Buffer Cache Makes Slow Disks Seem Fast, Till You Need Them.

Linux has this wonderful thing called the buffer cache (for more detail read here ). In summary, it uses all your free ram as a cache for file access. Because of buffer cache you can easily get under 1 millisecond response times.

However, this sets a lot of people up for a trap. Imagine you buy a “database server” with a 5400RPM hard disk at Best Buy, while you’re there you pick up an extra 8 gigs of RAM. After loading the latest Ubuntu and restoring a 1 gig customer database backup. You check to see how much RAM you’re using and you have 2 gigs free. You test the new server out and records are coming off that server at an unbelievable speed, your happy, your boss is happy, you look like a genius.

Later that month your company acquires a new firm, you write a script to load their 3 gigs worth of customer data into your same customer database. The next thing you know your server is behind, your website is timing out, your data takes forever to come back, but when you go to access a common page you use for testing the responses are instant. What gives?

Before your files were all getting accessed in RAM effectively, maybe on initial restart of the server things were slow, but eventually all data was stored in RAM and the workload of the computer never exceeded the latencies provided by RAM, once you could only cache part of your frequently accessed data you entered a weird world where some data is coming back in 1 millisecond and some data is coming back in 2 seconds, because the disk is never able to catch up, nor normally would have been able to catch up under normal workloads if you had no buffer cache. However, you’ve never encountered this scenario previously so you never realized your server could never hope to keep up without having a ton of RAM to throw at the problem. You call your original Linux mentor and he has you go buy some good SSDs, install them in your server and once you restore from backup everything is running fine, not as fast as before but no one can tell the difference. Why the big difference?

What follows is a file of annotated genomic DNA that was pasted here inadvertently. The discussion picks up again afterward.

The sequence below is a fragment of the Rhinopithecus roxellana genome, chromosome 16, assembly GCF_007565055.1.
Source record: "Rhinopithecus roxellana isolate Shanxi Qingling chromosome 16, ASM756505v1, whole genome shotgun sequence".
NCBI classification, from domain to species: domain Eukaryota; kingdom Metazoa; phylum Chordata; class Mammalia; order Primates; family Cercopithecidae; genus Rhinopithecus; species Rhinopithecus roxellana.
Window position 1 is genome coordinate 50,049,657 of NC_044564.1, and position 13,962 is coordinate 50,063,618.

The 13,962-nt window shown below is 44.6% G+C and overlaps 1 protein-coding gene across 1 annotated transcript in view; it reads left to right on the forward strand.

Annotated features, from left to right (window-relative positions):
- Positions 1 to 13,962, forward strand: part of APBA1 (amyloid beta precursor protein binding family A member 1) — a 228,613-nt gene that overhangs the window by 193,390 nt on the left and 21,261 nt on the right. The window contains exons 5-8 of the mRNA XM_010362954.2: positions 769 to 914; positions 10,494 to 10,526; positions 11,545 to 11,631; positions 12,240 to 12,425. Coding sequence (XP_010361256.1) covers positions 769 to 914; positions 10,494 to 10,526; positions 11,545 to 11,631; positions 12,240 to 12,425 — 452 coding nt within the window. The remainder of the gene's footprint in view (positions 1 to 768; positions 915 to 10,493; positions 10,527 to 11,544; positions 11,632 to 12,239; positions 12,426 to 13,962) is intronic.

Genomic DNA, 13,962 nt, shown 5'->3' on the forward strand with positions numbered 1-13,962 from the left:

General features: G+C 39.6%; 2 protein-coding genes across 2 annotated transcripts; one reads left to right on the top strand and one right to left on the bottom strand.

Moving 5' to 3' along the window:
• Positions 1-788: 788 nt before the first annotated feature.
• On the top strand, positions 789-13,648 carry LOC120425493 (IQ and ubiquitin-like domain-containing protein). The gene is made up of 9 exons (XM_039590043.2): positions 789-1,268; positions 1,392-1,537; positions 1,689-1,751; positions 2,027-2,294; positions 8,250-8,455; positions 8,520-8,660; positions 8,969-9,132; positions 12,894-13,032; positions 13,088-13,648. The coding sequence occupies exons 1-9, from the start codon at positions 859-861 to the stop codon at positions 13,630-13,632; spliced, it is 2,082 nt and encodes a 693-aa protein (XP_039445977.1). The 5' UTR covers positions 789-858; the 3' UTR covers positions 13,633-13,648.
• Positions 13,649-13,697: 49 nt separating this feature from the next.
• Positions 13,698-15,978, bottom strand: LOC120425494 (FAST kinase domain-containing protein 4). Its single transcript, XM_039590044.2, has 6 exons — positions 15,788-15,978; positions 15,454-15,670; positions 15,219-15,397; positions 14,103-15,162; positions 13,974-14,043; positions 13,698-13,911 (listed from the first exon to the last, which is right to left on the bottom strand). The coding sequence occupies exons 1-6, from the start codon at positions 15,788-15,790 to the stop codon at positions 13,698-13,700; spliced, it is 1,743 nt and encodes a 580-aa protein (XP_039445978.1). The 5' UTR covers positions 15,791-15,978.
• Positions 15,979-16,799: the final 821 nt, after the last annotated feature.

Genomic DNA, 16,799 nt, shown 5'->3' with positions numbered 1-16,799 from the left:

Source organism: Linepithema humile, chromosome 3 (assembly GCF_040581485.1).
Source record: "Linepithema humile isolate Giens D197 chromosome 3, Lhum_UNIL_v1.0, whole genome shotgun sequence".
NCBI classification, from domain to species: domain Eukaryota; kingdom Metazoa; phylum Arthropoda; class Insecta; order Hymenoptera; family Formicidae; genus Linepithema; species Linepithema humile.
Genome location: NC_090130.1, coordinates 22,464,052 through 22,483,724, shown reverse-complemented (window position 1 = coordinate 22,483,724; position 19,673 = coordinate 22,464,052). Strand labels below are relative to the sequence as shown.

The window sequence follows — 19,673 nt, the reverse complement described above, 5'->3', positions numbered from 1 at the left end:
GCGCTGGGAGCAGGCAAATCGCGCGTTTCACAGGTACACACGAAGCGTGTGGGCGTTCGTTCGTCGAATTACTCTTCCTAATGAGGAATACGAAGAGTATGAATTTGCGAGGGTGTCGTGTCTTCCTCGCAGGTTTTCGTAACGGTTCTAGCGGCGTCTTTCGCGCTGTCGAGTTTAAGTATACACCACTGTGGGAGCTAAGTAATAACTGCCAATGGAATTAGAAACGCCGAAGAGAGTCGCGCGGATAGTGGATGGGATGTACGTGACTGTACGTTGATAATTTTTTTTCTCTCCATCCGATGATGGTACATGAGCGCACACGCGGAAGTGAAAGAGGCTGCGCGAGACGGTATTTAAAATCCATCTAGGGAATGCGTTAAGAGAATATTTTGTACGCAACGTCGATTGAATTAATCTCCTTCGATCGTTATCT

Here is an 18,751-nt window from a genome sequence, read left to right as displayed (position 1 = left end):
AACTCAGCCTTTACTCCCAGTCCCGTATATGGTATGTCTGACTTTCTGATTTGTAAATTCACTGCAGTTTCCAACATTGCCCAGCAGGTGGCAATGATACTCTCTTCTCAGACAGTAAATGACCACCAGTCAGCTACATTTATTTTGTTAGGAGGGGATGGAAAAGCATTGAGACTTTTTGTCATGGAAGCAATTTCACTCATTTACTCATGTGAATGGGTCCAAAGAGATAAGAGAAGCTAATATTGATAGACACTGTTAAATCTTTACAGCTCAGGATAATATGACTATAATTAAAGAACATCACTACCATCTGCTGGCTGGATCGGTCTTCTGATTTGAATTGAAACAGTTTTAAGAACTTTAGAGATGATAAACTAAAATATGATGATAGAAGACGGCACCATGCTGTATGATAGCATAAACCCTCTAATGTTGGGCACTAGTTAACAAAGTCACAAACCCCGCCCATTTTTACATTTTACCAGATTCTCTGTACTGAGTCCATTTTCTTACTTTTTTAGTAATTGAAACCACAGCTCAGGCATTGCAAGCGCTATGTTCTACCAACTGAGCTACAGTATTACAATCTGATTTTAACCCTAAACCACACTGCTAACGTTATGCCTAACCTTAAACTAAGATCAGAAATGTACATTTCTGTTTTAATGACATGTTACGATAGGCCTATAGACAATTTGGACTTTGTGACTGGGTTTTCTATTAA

Because the buffer cache was hiding the bad disk configuration from the get go, and once that little 5400 RPM hard disk had to get some real work done it quickly fell behind and was never able to catch up.

This happens more frequently than you’d think and I’ve seen people who are super happy with their 6 figure SANs until they have an application that exceeds their buffer cache and they quickly find to their horror, their expensive SAN is really terrible for latency sensitive workloads which most databases are ( a good background lesson on the importance of latency is here).

The lesson here is if you ever want to benchmark how a system will do at times of stress, start with a dataset that you can’t fit into buffer cache so you’ll know how it performs when using the disk directly.

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    About Ryan Svihla

    I consider myself a full stack polyglot, and I have been writing a lot of JS and Ruby as of late. Currently, I'm a solutions architect at DataStax
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    • ayende

      This isn’t limited to Linux. Windows does this as well, obviously.
      And you need to remember that it is actually caches all the way down, the SAN has a cache, and each of the individual drives.

      • rssvihla

        Good tidbit Oren. Friend of mine describes a computer as a “Layer Cake of Caches”, and not understanding that can lead to a lot of surprises.

    • MBR

      ISTM that using an external generic cache for a DB is already a mistake — the DB should be doing caching and managing the diskRAM interface much more effectively. I guess it depends if you’re using a full DBMS or just a low-level file DB…

      Ahh, full-slot-length, 1Meg NVRAM RamDisk cards :)

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